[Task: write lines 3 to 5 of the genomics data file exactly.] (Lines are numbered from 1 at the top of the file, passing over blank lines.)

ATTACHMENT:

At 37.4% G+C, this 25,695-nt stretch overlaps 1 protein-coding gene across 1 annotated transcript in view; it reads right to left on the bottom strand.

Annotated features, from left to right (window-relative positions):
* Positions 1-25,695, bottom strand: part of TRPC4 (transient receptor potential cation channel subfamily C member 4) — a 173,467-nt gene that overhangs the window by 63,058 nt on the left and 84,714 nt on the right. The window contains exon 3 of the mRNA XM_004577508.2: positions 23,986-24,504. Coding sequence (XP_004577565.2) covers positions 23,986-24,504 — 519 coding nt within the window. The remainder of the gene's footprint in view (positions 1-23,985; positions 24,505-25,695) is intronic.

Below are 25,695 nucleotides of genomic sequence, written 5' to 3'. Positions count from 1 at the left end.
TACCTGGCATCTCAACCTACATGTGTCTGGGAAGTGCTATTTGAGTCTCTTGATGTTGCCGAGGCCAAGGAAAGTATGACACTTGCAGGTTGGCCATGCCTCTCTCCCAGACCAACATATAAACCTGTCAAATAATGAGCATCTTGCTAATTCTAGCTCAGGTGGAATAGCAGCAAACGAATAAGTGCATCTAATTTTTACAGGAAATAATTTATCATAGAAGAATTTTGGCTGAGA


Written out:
* Positions 1-25,695, bottom strand: part of TRPC4 (transient receptor potential cation channel subfamily C member 4) — a 173,467-nt gene that overhangs the window by 63,058 nt on the left and 84,714 nt on the right. The window contains exon 3 of the mRNA XM_004577508.2: positions 23,986-24,504. Coding sequence (XP_004577565.2) covers positions 23,986-24,504 — 519 coding nt within the window. The remainder of the gene's footprint in view (positions 1-23,985; positions 24,505-25,695) is intronic.

Below are 25,695 nucleotides of genomic sequence, written 5' to 3'. Positions count from 1 at the left end.
TACCTGGCATCTCAACCTACATGTGTCTGGGAAGTGCTATTTGAGTCTCTTGATGTTGCCGAGGCCAAGGAAAGTATGACACTTGCAGGTTGGCCATGCCTCTCTCCCAGACCAACATATAAACCTGTCAAATAATGAGCATCTTGCTAATTCTAGCTCAGGTGGAATAGCAGCAAACGAATAAGTGCATCTAATTTTTACAGGAAATAATTTATCATAGAAGAATTTTGGCTGAGA